Virginia gubernatorial election draws high turnout, gives Dems big boost

Published: Nov. 8, 2017 at 6:15 PM EST
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Democrats saw a resurgence on Tuesday night with big wins in Virginia and New Jersey, with the GOP losing both gubernatorial races by a wide margin, in comparison to Virginia's typical statewide races.

As the results poured in for races in Virginia, one thing became clear — voters were motivated to come out.

Indeed, despite the rainy weather throughout much of the state, 47.6 percent of those eligible to vote showed up at the polls, according to the

. This is the highest turnout in a gubernatorial race


The Ed Gillespie campaign ran several negative advertisements about Ralph Northam in the weeks leading up to the election, even implying the now governor-elect supported allowing gun rights for pedophiles.

Dr. Bob Roberts, a political expert at James Madison University, said the approach backfired.

"They used a strategy of running very, very negative ads, many of them entirely false. They were lies, to mobilize their base, to get the Trump people out. It worked. They came out. But it also mobilized the other side who are angry as hell that are angry as hell that you're running those ads," said Roberts.

However, it's worth noting that a lobbying group supporting Northam also ran a very negative advertisement that gained national attention, portraying a Republican voter driving a truck toward a group of non-white children.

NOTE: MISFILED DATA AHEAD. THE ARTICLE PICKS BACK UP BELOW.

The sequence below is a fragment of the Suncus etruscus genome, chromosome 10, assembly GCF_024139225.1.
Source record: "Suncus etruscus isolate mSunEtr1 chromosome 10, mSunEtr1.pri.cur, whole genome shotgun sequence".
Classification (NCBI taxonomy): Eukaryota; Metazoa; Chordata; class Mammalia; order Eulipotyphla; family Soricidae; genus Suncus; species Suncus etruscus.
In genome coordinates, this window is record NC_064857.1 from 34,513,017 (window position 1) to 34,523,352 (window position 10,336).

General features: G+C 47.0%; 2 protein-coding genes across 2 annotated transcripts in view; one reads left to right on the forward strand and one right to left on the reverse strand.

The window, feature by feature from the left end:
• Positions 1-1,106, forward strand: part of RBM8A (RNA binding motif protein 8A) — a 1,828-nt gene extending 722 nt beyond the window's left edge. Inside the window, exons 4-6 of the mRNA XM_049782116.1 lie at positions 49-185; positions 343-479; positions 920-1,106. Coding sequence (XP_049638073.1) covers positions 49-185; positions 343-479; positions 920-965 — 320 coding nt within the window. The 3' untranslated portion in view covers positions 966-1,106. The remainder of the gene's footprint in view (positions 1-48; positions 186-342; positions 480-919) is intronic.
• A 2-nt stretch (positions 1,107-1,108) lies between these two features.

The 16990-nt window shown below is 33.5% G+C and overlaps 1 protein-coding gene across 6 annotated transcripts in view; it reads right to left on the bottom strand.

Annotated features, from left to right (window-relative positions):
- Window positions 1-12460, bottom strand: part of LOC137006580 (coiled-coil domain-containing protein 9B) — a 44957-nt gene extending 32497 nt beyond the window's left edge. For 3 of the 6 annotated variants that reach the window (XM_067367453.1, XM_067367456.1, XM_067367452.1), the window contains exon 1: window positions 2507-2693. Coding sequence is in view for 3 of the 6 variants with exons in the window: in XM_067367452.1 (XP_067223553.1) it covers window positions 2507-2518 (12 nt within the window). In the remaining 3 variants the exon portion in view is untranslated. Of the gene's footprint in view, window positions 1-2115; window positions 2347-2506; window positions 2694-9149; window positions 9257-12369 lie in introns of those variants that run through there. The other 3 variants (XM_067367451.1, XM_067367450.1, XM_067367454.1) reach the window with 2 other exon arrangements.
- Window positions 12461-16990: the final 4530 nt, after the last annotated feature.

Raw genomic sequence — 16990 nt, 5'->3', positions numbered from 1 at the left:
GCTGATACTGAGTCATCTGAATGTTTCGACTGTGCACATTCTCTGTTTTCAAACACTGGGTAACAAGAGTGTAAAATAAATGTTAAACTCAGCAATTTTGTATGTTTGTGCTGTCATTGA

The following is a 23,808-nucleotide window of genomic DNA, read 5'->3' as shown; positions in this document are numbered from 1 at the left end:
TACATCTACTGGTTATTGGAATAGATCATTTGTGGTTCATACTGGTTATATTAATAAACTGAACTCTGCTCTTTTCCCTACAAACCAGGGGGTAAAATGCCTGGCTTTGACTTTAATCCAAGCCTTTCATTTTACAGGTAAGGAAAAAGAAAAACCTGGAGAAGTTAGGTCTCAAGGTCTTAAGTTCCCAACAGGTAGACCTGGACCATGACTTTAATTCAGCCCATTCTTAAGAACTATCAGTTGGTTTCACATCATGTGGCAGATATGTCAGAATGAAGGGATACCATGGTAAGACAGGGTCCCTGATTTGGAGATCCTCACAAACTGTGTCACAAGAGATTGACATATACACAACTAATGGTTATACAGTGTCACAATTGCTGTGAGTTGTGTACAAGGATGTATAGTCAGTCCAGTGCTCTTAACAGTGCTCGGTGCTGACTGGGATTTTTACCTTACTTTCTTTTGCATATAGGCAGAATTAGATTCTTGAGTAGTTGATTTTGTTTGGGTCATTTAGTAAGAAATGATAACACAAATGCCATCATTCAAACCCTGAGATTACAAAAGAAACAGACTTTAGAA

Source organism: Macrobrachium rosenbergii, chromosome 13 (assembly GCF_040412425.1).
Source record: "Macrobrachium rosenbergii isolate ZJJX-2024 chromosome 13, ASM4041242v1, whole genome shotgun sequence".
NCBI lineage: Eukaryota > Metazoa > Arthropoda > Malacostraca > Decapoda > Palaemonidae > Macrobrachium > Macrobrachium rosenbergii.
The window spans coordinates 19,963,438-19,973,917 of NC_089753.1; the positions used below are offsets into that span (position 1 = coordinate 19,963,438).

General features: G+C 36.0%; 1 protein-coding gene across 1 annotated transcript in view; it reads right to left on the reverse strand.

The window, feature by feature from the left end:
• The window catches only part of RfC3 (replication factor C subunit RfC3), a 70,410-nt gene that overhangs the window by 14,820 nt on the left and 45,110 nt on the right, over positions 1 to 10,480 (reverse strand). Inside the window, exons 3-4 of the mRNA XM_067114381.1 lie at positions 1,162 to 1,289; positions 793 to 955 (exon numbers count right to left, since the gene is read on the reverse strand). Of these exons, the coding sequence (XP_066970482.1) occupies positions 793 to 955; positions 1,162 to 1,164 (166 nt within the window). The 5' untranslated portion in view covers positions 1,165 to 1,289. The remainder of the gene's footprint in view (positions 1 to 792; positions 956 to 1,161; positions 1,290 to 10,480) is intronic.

"I think what this message was yesterday that Virginia sent not only to this country, but to this world, is that the divisiveness, the hatred, the bigotry, the politics that is tearing this country apart, that's not the United States of America that people love," Northam said Wednesday at a news conference at Virginia's Capitol.

The Democrats also managed to pick up several seats in the General Assembly, putting the control of the House of Delegates in question.

In the Valley, eyes were on the race between 26th district incumbent Tony Wilt and his Democratic challenger Brent Finnegan.

Wilt won the seat with heavy support from Rockingham County, but Finnegan won Harrisonburg, which also supported Clinton in the 2016 presidential election.

Considering the fact the district has historically voted conservatively, Dr. Roberts said this year's contest may catch the attention of the Democratic party for future races.

"[Harrisonburg] used to be a Republican city. Now it's like Charlottesville," said Roberts. "This will be one of the most contested seats in the state in 2019. There really aren't a lot left that the Democrats can pick up."

Roberts said if the Democratic party was willing to invest in the 26th district race, it is plausible a challenger from the party could defeat a Republican in 2019.